Why Manny Azenberg is still a powerhouse on Broadway – the forward


Theater producer Emanuel Azenberg likes to tell this story about the time, over 30 years ago, when “Jerome Robbins’s Broadway” was in rehearsal.

The show, which Azzenberg was co-producing, was a collection of brilliant musical numbers from the master choreographer’s career on Broadway, but Robbins – born Jerome Rabinowitz – didn’t like the title. He therefore requested that alternative suggestions be written on a chalkboard in the rehearsal studio.

“One day I wrote ‘Dancing Hits by Rabinowitz’,” recalls Azenberg. Robbins was not amused. “He asked who made the suggestion. I said I had. “Do you know,” I said, “how many theater nights I could sell with this title?” “

For Azenberg, one of the most successful and prolific producers in Broadway history, his Jewish connection has always been critical and meaningful.

Jewishness “is a primary identity,” he says. “Which I wholeheartedly accept.”

Azenberg, known to almost everyone in the theater world as Manny, is 87 years old and still active in the theater. He had the keen sense of becoming an investor in the hit musical “Hamilton”.

He grew up in a Yiddish-speaking home in the Bronx; his father was the director of a Labor-Zionist organization. The family lived in a $ 77 per month apartment on 156th Street near the Grand Concourse.

140 Tony nominations later, Jewish impresario still energizes Broadway

“Part of my family died in the Holocaust,” says Azenberg, sitting in a Theater District restaurant just across 46th Street from the Richard Rodgers Theater, home of “Hamilton”. “My father was a passionate Zionist and a friend of Chaim Weizmann,” who was the president of the Zionist Organization and became the first president of Israel. Weizmann gave his father a ring, says Azenberg, when his father left London and came to the United States in 1920 to work for the Zionist Organization.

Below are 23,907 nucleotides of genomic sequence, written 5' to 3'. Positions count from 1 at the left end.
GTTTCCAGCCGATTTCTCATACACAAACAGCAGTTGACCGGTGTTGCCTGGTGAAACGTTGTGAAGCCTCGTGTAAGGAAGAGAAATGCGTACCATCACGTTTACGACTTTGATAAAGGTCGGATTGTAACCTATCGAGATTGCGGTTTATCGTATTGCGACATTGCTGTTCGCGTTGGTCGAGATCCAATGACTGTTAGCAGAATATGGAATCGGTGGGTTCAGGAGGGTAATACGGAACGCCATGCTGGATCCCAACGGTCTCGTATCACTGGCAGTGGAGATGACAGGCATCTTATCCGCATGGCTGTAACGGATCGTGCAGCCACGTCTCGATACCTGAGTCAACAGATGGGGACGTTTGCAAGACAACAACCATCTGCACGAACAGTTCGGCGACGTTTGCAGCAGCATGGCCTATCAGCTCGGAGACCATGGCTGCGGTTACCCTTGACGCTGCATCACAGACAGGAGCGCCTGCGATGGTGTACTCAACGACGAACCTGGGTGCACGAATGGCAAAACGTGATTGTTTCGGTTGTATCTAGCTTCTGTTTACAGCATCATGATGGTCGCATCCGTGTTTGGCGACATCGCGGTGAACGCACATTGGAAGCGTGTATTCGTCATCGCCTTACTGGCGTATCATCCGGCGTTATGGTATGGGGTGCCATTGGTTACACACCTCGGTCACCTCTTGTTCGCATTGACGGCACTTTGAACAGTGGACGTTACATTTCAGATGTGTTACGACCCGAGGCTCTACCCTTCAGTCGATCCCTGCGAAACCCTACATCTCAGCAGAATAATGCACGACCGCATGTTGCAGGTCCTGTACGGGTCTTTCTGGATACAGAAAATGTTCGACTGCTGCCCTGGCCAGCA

“I went to a Labor-Zionist camp, Camp Kinderwelt,” says Azenberg. “And I have never fled my Jewishness. It didn’t conflict with my American identity.

In 1948, as a teenager, he saw his uncle, a veteran of the Yiddish scene, play a rabbi in a Broadway play. It was then that Azzenberg began to think about a life in the theater.

Azenberg’s uncle, Wolfe Barzell, was in Jan de Hartog’s “Skipper Next to God”, which starred John Garfield, born Jacob Julius Garfinkle.

Soon after, when Azenberg saw “Death of a Salesman”, Arthur Miller’s dramatic masterpiece – Arthur Asher Miller, born in what was then Jewish Harlem, son of Isidore Miller – his interest in the scene grew. Lee J. Cobb, born Leo Jacoby, played the lead role of Willy Loman. “I remember being overwhelmed,” Azenberg once recalled.

Azenberg has produced or co-produced nearly 70 Broadway plays and musicals – two-thirds of which, he says, have been financially successful – which have garnered more than 140 Tony Award nominations and more than 40 Tony Awards. He himself has won nine Tonys as a producer, including a 2012 Tony Lifetime Achievement Award. In 2008, he was inducted into the Theater Hall of Fame.

His career as a producer began in 1966 with “The Lion in Winter” by James Goldman. He produced more than 20 pieces of Neil Simon – it is Marvin Neil Simon, born in the Bronx – from 1972 with “The Sunshine Boys” and of which “Brighton Beach Memoirs”, “Biloxi Blues”, “Broadway Bound” and Simon’s Pulitzer Prize – winner “Lost in Yonkers”.